What next for Miller Brands?

Claire Dodd

Claire Dodd

23 May 2016

It's been eight months since news first emerged of AB InBev's intent to create a global brewing powerhouse by swallowing up rival SABMiller.

To satisfy competition rules, the deal – costing a staggering £70bn – has since seen the systematic selling off of major brands and business interests across the globe. Or at least binding agreements to, should the deal go through.

It won’t have escaped beer drinkers’ notice that the deal came just months after Miller acquired London brewer Meantime Brewing Co in a strategic move to enter the UK craft beer market.

But in April, AB InBev accepted Japanese brewer Asahi’s binding offer to acquire Peroni, Grolsch and Meantime, pending completion of the SABMiller deal. And with them will go Miller Brands, SABMiller’s UK subsidiary. It’s a complicated business indeed.

Following the announcement of their annual results Imbibe caught up with Gary Haigh (pictured, right), Miller Brands’ managing director to ask, what next for the company that’s helped grow brands including Peroni, Kozel and Pilsner Urquell? And in the age of brewer consolidation, what’s next for ‘craft’ beer?

Q: It is estimated the sale of SABMiller will complete in the second half of this year. Where will that leave Miller Brands?

'Asahi have made a binding offer to AB InBev, conditional upon the bigger deal completing. They have bought the trademarks for Peroni, Grolsch and Meantime, and alongside that they have bought the operating business units in the UK; that’s my team, the Meantime team, the business unit in the Netherlands, and also in Italy.

'If the deal goes ahead with all the binding offers that are currently standing, Miller Brands will continue to operate as a business unit. But it may not be called Miller Brands.'

Q: So how do things continue in the interim?

'Within the business we have a strategic three-year plan, which we wrote in August last year, a few weeks before we heard any rumblings of the AB InBev approach. We will go ahead and do what we have said we would do as nothing has materially changed in the market to make our brand strategies and our marketing any less relevant.'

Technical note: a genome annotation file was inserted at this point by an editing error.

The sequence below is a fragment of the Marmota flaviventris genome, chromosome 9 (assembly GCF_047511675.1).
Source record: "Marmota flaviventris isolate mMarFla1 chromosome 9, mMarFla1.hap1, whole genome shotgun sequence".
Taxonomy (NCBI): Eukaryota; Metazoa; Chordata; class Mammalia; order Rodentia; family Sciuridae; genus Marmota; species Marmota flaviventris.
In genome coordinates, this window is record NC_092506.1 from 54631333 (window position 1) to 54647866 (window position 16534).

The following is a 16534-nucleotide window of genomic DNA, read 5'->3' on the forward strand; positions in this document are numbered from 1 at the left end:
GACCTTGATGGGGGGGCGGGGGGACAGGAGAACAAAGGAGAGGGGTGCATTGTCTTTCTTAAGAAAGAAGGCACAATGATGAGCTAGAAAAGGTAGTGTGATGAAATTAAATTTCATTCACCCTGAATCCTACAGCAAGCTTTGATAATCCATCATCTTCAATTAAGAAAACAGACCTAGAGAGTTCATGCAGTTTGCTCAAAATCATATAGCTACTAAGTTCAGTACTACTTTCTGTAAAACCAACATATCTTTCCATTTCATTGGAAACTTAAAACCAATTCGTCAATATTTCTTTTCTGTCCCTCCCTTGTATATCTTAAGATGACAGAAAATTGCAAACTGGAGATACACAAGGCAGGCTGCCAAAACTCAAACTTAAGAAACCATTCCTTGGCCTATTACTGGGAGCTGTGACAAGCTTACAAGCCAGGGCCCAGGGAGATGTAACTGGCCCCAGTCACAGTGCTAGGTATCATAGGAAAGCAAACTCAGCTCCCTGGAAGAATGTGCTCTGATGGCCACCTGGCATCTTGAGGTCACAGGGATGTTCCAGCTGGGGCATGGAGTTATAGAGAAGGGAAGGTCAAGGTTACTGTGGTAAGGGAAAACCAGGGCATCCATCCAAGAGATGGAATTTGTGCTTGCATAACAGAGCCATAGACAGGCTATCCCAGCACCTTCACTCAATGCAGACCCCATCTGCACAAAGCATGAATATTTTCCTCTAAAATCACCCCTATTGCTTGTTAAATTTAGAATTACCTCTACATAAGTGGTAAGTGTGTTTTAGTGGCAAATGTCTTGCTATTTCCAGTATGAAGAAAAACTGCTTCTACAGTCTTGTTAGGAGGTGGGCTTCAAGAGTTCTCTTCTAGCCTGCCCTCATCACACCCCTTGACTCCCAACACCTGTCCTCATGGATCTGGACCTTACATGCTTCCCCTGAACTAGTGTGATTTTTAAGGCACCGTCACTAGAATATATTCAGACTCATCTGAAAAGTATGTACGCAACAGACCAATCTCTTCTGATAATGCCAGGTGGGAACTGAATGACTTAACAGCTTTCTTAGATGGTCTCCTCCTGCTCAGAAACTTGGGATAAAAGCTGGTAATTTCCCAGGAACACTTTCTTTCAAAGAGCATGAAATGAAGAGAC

Q: Do you risk losing the distribution of some of the brands that have been key to your growth? Such as Peroni?

'Any future distribution of specific brands would be a discussion between future owners and ourselves I guess. The one thing I can say is that Miller Brands, in whatever guise we are – and we know that our future shareholders will be Asahi – will own the trademark of Peroni. So Peroni is part of Miller Brands, and it’s great to know that.'

Q: What are your thoughts on big brewers stepping into the ‘craft’ scene, by purchasing smaller brewers? There’s a lot of debate about whether it changes the brands fundamentally when they have multinational owners.

'I can’t speak on behalf of Meantime, but my personal perspective is that it’s an important consideration in terms of the authenticity and identity of the organisation. I think there was a very deliberate move when SABMiller purchased Meantime, to keep it separate from Miller Brands UK. Meantime operates as a standalone business within the UK. But equally I would say Meantime [has] benefited from the financial backing of a much larger organisation.

'I think sometimes, that behind-the-scenes funding and expertise can be useful for a craft brewer, without actually changing anything around the quality of the brew or the DNA of the organisation.'

Q: So there’s a distinction for you between craft breweries that retain their own decision making to those that become absorbed by their larger brand owners?

'I think if you have the decision-making power, and you decide what beers you are going to brew etc, but you have financial backing and access to, I don’t know, expertise, then you have probably achieved what you set out to when you agreed to tie-up with some of the big companies.

'Meantime organises all its own logistics, has its own sales force, obviously brews its own stuff. They are completely stand-alone at the moment. I think if you spoke to the guys in Greenwich, they’d say on a day-to-day basis, nothing has changed, which I would say is a great outcome.'

Q: Can a big brewer ever legitimately produce 'craft beer'? And should they even try?

'Perhaps "craft" is now a slightly abused phrase, that we all kind of understand. There are beers out there that I think you would consider craft beers, that larger brewers have owned for many years. I guess the example I would use from Miller Brands is something like Pilsner Urquell, which you know is authentically brewed in Czech Republic, using ingredients that craft brewers would absolutely kill for – but it's considered a big brand.'

Q: So what’s next for you at the moment?

'For Peroni, it’s all about innovation, and continuing to enrol consumers in experiencing the brand. The House of Peroni is a digital platform 365 days of the year, and it’s a physical residency once or twice during the year. We have just opened a site in Haggerston at Proud East. We consistently try to work with new talent to tell the brand story. Margherita Maccapani Missoni has worked on the interiors, world renowned chef Francesco Mazzei has worked on the food, and Simone Caporale is our master of mixology.

'With Pilsner Urquell, so far we have done 10 [fresh, unpasteurised] tank beer installations across two years. For us, it’s critically important to get the quality right, so any outlet we work with has to be able to sell a tank in five days. So we have to be really selective. So around five tanks a year sounds about right.'

A decision on the AB InBev deal is expected from the European Commission tomorrow 24 May.

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